An Interdisciplinary Approach
What do control systems have to do with hearing aids? Patrick Hart can explain.
As a graduate student in electric and computer engineering at the Watson School, Patrick Hart has formed some surprising professional partnerships.
"Currently I'm working in the mechanical engineering department with Dr. Ron Miles," he says. "We're working on a cross-departmental project to develop directional microphones that could be used in hearing aids and other applications. My role in the project is to develop a control system to make sure the microphone has a very low noise floor."
Hart is quick to point out that the microphone project is just one of several "cool things" he's working on at Watson. With funding from the United States Air Force, he's also researching the effects of broken communication links on the work of field agents. "If you have agents in the field, searching for a target, what would happen if they lost contact for an extended period of time?"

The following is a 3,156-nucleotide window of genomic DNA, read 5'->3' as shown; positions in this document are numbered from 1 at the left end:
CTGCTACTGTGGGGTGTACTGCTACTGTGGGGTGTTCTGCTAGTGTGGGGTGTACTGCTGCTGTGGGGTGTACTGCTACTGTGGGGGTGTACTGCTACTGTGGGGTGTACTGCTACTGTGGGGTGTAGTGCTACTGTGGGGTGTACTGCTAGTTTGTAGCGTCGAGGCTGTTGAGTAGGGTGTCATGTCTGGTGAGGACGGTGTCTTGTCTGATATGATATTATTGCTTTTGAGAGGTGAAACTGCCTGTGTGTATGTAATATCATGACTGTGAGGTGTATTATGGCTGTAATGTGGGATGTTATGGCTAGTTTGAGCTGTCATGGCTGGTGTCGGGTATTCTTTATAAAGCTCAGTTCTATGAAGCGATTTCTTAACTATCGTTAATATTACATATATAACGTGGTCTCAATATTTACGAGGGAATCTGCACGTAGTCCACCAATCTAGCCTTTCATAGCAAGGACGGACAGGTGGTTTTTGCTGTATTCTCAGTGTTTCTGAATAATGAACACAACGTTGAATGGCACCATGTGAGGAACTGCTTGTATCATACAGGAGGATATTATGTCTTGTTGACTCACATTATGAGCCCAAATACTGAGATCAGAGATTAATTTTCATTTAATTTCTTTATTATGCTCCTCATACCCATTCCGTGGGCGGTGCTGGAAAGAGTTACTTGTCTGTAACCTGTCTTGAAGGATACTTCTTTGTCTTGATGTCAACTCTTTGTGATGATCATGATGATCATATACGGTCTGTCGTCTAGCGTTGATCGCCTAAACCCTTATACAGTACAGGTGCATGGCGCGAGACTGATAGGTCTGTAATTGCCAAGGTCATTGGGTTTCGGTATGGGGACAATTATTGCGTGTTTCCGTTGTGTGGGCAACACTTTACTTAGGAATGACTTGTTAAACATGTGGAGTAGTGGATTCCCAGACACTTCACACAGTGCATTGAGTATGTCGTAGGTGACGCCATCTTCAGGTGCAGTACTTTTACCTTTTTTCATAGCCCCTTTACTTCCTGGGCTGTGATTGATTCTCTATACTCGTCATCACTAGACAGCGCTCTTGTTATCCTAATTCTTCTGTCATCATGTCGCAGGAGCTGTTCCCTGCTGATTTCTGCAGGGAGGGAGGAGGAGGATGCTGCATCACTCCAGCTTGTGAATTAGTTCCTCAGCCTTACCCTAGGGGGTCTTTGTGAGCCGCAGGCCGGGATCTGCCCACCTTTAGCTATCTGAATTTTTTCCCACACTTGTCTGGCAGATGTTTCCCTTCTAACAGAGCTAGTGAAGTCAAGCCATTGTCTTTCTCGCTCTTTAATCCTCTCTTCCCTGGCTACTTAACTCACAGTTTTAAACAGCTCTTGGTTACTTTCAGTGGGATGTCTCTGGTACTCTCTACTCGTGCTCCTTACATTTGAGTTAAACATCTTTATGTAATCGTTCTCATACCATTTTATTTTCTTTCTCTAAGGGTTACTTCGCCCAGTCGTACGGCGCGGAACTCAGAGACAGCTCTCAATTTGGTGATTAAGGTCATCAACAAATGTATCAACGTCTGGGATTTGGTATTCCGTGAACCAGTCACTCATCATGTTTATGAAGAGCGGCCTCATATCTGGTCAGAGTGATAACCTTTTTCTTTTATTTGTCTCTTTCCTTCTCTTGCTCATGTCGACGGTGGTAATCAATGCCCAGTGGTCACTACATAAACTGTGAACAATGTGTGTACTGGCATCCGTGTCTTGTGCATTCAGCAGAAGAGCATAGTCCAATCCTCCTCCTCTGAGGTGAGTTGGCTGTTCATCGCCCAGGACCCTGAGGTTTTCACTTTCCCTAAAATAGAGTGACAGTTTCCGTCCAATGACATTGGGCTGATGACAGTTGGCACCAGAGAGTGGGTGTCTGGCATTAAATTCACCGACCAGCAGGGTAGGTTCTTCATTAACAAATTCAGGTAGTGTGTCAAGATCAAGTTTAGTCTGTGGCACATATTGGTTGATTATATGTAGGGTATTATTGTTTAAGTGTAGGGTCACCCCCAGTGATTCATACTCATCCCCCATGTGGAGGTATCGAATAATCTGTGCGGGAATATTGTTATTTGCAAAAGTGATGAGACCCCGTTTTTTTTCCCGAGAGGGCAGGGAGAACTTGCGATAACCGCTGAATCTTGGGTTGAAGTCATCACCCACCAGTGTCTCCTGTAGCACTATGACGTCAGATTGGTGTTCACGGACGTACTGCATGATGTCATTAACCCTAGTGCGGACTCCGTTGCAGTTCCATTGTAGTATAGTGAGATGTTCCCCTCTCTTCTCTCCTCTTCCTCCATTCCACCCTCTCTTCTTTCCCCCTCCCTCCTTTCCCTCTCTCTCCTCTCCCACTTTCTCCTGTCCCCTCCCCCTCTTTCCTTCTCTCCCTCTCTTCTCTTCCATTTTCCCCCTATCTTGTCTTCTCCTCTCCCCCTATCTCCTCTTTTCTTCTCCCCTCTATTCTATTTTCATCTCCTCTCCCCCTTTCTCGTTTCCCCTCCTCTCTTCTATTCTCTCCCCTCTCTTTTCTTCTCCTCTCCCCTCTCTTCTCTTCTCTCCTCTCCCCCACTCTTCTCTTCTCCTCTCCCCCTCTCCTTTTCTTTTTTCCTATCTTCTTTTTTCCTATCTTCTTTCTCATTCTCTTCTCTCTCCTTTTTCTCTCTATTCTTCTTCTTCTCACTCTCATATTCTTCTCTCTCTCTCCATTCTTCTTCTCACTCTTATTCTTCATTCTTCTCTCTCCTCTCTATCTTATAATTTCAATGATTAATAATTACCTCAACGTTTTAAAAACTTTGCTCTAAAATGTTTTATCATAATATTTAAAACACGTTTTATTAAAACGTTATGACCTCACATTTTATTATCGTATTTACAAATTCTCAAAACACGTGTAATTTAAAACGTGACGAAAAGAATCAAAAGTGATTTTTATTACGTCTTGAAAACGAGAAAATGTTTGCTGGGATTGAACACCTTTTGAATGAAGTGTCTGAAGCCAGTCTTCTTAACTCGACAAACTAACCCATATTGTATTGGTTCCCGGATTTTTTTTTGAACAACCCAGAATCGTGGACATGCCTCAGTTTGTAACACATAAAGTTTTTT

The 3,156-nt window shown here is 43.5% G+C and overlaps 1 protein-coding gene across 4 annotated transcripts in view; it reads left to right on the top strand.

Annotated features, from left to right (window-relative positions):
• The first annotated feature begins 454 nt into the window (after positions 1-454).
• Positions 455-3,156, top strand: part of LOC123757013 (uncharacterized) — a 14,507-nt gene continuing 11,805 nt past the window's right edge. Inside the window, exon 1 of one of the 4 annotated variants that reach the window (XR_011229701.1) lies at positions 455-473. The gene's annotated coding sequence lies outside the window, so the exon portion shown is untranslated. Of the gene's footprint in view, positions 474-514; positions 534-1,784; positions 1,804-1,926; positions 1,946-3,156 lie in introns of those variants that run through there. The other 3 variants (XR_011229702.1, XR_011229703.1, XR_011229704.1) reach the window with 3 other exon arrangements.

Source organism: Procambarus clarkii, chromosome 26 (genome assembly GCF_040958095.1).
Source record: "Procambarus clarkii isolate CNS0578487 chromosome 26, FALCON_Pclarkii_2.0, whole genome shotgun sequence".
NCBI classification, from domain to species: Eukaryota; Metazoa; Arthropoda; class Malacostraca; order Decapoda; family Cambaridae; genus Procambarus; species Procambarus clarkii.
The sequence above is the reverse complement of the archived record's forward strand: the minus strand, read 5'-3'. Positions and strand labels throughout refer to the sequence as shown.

Hart, who entered the master's program after earning a bachelor's degree in electrical engineering at Watson, says the decision to stay at Watson was an easy one. "I thought about going somewhere else, but honestly it wasn't worth it," he says. "My professors here at Watson were doing really interesting stuff, and I didn't want to miss out."
Once he completes his master's degree, Hart plans to pursue a doctorate and then work as an engineer, or maybe stay in academia. Wherever he ends up, though, he appreciates the interdisciplinary approach he encountered at Watson.
"Engineering in the 21st century means working with all kinds of people," Hart notes. "At Watson, I've partnered with people in a whole range of disciplines, from mechanical engineering to computer science. It's good to get that experience now-before I graduate and start working in the field."